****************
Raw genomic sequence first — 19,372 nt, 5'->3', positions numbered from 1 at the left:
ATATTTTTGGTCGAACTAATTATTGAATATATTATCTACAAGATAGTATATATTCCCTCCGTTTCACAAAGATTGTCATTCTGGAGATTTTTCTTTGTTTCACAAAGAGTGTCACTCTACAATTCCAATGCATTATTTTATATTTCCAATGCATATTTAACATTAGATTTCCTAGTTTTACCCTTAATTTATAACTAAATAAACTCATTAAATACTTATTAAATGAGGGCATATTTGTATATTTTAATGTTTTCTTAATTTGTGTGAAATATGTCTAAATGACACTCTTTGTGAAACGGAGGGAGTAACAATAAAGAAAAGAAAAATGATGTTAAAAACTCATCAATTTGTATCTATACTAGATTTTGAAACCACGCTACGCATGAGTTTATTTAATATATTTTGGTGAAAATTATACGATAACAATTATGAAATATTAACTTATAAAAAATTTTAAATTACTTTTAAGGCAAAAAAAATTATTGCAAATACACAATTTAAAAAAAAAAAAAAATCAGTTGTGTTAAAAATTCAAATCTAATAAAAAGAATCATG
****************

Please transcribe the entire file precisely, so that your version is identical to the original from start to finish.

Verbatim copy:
Raw genomic sequence first — 19,372 nt, 5'->3', positions numbered from 1 at the left:
ATATTTTTGGTCGAACTAATTATTGAATATATTATCTACAAGATAGTATATATTCCCTCCGTTTCACAAAGATTGTCATTCTGGAGATTTTTCTTTGTTTCACAAAGAGTGTCACTCTACAATTCCAATGCATTATTTTATATTTCCAATGCATATTTAACATTAGATTTCCTAGTTTTACCCTTAATTTATAACTAAATAAACTCATTAAATACTTATTAAATGAGGGCATATTTGTATATTTTAATGTTTTCTTAATTTGTGTGAAATATGTCTAAATGACACTCTTTGTGAAACGGAGGGAGTAACAATAAAGAAAAGAAAAATGATGTTAAAAACTCATCAATTTGTATCTATACTAGATTTTGAAACCACGCTACGCATGAGTTTATTTAATATATTTTGGTGAAAATTATACGATAACAATTATGAAATATTAACTTATAAAAAATTTTAAATTACTTTTAAGGCAAAAAAAATTATTGCAAATACACAATTTAAAAAAAAAAAAAAATCAGTTGTGTTAAAAATTCAAATCTAATAAAAAGAATCATG